How Ernst & Young staffs its enterprise search program

27 February 2013
Ed Dale, Search Program Manager at Ernst & Young

This is a guest blog post from Ed Dale, Search Services Manager at Digital Workplace Group (DWG) member Ernst & Young.

This post is based on a discussion thread from the confidential online DWG Member Network, where intranet professionals from large global companies discuss their intranet challenges in a private online setting.


A recent DWG member discussion online focused on the question “How do you staff an Enterprise Search practice?” This question prompted other DWG members to list the specific responsibilities that need to be covered by an enterprise search team.

However, to really understand the usefulness of those specific responsibilities it is important to know how to identify them. Ernst & Young has had an enterprise search programme for a long time and we have learned many lessons over more than a decade. One question in particular is helping us build a strong enterprise search practice today:

WWGD? (What would Google do?)

What would Google do to manage enterprise search?At Ernst & Young we have had an enterprise search engine since 1999. The scope of that search was focused for much of that time on just the Knowledge content. This gave us a defined scope and a clear set of guidelines for the content of search.

When we discussed search with our users, we heard a very different set of expectations from search. They expected an “enterprise Google” which would search all content within the firm, returning only the content relevant to them. Meeting this much broader expectation is a significantly harder task, with a less focused scope and a very broad set of content.

How does Google do it?

We started by thinking about Google, and what users expect from Google. They expect that the search will be almost magical; a simple interface where they express a need and the need is answered, quickly and without much thought.

How does Google do this?

  • They index a broad set of content
  • The content is optimized for search, by the creators of the content
  • They measure and tune the search to match the user’s needs
  • They work to keep the search interface simple, but effective
  • They understand the user’s needs and behaviour
  • They provide a single place to go to find everything.

To do the same for enterprise search, you have to do similar things. You need to index everything. You have to work with your content creators to improve the findability of the content (SEO), if you want to learn more about SEO check out the Beginner’s Guide To SEO. You have to improve the relevancy, by measuring it and tuning it. You need to avoid creating an overly complex search page, but you need to provide tools to find the right content. You need to know who your users are, what they are looking for, and where they are expecting it to be.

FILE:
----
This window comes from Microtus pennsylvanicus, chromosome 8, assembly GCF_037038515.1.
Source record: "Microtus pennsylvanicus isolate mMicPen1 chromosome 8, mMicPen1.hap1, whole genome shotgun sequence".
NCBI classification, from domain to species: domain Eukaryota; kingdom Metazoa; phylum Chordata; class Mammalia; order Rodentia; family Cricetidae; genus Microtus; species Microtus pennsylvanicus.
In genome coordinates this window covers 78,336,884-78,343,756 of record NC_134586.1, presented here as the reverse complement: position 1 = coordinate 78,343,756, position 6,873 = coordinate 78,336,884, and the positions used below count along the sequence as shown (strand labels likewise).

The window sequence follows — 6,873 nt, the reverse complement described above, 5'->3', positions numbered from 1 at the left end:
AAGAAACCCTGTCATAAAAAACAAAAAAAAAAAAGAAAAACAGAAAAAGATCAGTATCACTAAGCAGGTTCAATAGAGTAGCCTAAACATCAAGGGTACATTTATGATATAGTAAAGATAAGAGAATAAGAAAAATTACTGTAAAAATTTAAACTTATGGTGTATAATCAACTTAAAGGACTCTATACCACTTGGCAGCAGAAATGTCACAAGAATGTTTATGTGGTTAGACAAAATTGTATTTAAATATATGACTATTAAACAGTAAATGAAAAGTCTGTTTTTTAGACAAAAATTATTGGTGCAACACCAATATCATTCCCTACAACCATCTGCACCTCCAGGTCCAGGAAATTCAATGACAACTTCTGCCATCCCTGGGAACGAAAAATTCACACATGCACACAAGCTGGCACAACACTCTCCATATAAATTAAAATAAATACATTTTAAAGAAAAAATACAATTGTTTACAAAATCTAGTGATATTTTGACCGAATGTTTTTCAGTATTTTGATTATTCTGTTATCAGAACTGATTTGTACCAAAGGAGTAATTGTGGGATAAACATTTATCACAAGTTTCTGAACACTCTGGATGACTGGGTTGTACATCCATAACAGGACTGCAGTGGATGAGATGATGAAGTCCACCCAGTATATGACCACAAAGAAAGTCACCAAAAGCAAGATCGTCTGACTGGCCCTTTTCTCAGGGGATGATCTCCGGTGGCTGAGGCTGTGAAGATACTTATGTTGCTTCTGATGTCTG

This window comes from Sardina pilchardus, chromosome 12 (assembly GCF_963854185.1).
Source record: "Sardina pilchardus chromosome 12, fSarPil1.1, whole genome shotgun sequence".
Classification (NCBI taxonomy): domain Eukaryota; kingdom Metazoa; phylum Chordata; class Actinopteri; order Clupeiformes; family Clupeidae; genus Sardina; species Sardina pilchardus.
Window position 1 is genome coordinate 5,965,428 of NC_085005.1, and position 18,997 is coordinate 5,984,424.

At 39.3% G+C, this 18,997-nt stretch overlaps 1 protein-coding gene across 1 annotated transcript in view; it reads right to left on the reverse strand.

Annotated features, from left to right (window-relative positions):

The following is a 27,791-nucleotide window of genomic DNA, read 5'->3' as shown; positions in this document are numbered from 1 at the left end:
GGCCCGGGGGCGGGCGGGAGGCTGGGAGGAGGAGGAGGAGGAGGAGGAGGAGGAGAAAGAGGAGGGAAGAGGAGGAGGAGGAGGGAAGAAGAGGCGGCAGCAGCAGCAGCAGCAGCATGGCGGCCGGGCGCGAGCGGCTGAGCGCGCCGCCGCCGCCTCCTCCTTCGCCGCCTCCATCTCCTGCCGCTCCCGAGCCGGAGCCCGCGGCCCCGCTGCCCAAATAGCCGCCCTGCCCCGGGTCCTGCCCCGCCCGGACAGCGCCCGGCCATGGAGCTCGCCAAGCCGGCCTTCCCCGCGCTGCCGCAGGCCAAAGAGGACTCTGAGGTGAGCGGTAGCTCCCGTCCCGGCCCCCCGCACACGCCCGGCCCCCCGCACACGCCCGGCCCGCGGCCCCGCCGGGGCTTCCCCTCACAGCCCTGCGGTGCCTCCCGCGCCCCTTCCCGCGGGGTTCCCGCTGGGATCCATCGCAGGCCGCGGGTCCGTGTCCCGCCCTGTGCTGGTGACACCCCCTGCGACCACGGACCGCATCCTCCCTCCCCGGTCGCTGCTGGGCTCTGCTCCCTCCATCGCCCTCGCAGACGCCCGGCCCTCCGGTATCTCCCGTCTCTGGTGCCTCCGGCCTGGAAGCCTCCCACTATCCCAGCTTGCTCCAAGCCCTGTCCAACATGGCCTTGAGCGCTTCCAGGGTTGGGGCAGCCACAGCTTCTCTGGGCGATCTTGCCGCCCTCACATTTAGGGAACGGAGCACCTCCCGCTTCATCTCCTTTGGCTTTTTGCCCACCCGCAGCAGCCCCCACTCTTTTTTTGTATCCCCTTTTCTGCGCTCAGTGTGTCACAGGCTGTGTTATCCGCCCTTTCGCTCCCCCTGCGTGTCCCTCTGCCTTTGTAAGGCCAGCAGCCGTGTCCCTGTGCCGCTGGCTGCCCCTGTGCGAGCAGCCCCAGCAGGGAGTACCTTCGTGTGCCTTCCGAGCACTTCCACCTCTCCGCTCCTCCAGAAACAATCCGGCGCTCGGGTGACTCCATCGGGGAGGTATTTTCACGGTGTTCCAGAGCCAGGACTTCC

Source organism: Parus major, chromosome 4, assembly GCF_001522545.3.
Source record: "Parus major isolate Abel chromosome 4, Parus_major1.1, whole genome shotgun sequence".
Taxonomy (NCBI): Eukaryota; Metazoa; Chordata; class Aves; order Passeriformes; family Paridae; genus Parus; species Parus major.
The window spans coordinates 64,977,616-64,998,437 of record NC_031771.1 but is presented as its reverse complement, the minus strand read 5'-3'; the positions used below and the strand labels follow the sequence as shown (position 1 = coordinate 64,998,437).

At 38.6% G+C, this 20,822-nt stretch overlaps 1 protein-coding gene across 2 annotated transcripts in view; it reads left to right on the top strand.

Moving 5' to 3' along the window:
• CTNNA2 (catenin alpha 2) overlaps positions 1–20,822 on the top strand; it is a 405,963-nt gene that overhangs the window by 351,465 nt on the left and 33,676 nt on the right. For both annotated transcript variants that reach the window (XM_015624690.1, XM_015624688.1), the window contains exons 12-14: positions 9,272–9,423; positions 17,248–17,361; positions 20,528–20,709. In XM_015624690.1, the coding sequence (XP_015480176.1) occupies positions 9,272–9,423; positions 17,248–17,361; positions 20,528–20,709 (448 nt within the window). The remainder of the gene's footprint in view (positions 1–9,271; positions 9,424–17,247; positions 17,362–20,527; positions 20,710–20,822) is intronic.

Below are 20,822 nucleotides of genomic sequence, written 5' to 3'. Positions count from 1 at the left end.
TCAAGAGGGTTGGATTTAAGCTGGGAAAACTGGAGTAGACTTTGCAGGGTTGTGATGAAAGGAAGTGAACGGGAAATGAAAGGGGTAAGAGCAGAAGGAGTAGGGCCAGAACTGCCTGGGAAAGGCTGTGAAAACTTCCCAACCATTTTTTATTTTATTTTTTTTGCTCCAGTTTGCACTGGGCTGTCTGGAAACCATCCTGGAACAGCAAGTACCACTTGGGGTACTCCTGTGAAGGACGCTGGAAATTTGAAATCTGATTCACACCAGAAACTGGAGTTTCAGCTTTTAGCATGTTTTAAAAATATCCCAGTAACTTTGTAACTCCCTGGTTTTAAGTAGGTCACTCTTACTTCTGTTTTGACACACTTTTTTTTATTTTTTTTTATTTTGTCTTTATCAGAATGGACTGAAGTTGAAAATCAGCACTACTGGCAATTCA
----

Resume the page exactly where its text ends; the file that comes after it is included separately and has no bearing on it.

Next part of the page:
Staffing an enterprise search team

We found that to do this, we needed more than one full time employee (FTE) working on search. We have a product manager responsible for the overall enterprise search function, including the stakeholder communication, and for setting the strategy and direction of the search engine.

We have a product manager responsible for findability, working with content creators to ensure the right content is surfaced.

We have an assistant product manager who works with the search logs and with our group of representative users to understand users needs and expectations.

We have a team of analysts who provide the measurements of precision, recall and mean reciprocal rank to optimize the search relevancy. They provide rigour for our proposed changes to the algorithm and the program.

And we have a team that manages the search “best bets” process.

I think a smaller firm, or one with less complex information needs, could do this with fewer people.

Planning for search in SharePoint 2013

SharePoint 2013 automates some of this for you. There is a tool on the Microsoft site that will take a set of queries, a set of correct responses for those queries and measure how well the search is performing today, and make recommendations for adjustments to the search engine to improve the response. It also provides an environment for testing both those adjustments and also the Query Rules and Results Types prior to moving them to production.

I expect that in the full 2013 environment, you will need to spend time and effort on these query rules. They are powerful, but could create poor results if configured incorrectly.

The bottom line is that to offer outstanding “Google-like” enterprise search you need to first ask how Google does it on the web, and then create a model for doing the same thing within your company.

If you are interested in more on the topic, I’ll be speaking at the European Enterprise Search Summit in London May 15th and 16th on this topic.

You may also be interested in the useful recent IBF research paper on enterprise search, authored by Martin White.

[ctaleft]What is DWG member “interaction”?[/ctaleft]

Categorised in: Search & findability, Usability & design

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